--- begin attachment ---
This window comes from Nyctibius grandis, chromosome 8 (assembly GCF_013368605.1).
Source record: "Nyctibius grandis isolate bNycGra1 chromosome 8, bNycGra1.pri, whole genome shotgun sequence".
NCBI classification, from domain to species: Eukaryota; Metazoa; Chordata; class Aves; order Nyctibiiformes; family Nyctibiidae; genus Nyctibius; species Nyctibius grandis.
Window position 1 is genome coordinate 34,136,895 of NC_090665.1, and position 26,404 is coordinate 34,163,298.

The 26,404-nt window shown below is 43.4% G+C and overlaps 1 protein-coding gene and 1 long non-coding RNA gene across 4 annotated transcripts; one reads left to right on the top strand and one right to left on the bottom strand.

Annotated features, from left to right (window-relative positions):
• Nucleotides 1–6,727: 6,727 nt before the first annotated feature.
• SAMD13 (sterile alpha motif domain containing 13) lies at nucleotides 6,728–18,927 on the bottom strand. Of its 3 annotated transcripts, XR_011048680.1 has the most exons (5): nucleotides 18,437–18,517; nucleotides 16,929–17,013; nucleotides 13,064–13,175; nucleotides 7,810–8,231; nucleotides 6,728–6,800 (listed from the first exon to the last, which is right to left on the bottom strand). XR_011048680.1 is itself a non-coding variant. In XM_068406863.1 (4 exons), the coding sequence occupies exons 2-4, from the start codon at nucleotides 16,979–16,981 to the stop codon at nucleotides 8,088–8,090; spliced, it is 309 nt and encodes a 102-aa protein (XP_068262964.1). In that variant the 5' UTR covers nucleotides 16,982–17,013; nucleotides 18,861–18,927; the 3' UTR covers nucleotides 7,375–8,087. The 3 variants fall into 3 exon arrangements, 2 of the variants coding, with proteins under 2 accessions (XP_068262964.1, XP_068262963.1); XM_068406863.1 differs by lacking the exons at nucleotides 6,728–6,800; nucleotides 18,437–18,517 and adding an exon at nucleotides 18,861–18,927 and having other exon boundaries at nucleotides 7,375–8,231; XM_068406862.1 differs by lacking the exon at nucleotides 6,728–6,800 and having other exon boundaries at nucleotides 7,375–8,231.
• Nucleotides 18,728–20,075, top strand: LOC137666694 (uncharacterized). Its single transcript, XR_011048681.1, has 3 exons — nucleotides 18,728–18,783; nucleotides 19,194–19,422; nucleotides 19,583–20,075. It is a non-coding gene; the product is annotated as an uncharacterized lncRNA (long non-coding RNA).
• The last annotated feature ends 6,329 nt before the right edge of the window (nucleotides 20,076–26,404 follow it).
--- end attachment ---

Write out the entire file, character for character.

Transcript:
This window comes from Nyctibius grandis, chromosome 8 (assembly GCF_013368605.1).
Source record: "Nyctibius grandis isolate bNycGra1 chromosome 8, bNycGra1.pri, whole genome shotgun sequence".
NCBI classification, from domain to species: Eukaryota; Metazoa; Chordata; class Aves; order Nyctibiiformes; family Nyctibiidae; genus Nyctibius; species Nyctibius grandis.
Window position 1 is genome coordinate 34,136,895 of NC_090665.1, and position 26,404 is coordinate 34,163,298.

The 26,404-nt window shown below is 43.4% G+C and overlaps 1 protein-coding gene and 1 long non-coding RNA gene across 4 annotated transcripts; one reads left to right on the top strand and one right to left on the bottom strand.

Annotated features, from left to right (window-relative positions):
• Nucleotides 1–6,727: 6,727 nt before the first annotated feature.
• SAMD13 (sterile alpha motif domain containing 13) lies at nucleotides 6,728–18,927 on the bottom strand. Of its 3 annotated transcripts, XR_011048680.1 has the most exons (5): nucleotides 18,437–18,517; nucleotides 16,929–17,013; nucleotides 13,064–13,175; nucleotides 7,810–8,231; nucleotides 6,728–6,800 (listed from the first exon to the last, which is right to left on the bottom strand). XR_011048680.1 is itself a non-coding variant. In XM_068406863.1 (4 exons), the coding sequence occupies exons 2-4, from the start codon at nucleotides 16,979–16,981 to the stop codon at nucleotides 8,088–8,090; spliced, it is 309 nt and encodes a 102-aa protein (XP_068262964.1). In that variant the 5' UTR covers nucleotides 16,982–17,013; nucleotides 18,861–18,927; the 3' UTR covers nucleotides 7,375–8,087. The 3 variants fall into 3 exon arrangements, 2 of the variants coding, with proteins under 2 accessions (XP_068262964.1, XP_068262963.1); XM_068406863.1 differs by lacking the exons at nucleotides 6,728–6,800; nucleotides 18,437–18,517 and adding an exon at nucleotides 18,861–18,927 and having other exon boundaries at nucleotides 7,375–8,231; XM_068406862.1 differs by lacking the exon at nucleotides 6,728–6,800 and having other exon boundaries at nucleotides 7,375–8,231.
• Nucleotides 18,728–20,075, top strand: LOC137666694 (uncharacterized). Its single transcript, XR_011048681.1, has 3 exons — nucleotides 18,728–18,783; nucleotides 19,194–19,422; nucleotides 19,583–20,075. It is a non-coding gene; the product is annotated as an uncharacterized lncRNA (long non-coding RNA).
• The last annotated feature ends 6,329 nt before the right edge of the window (nucleotides 20,076–26,404 follow it).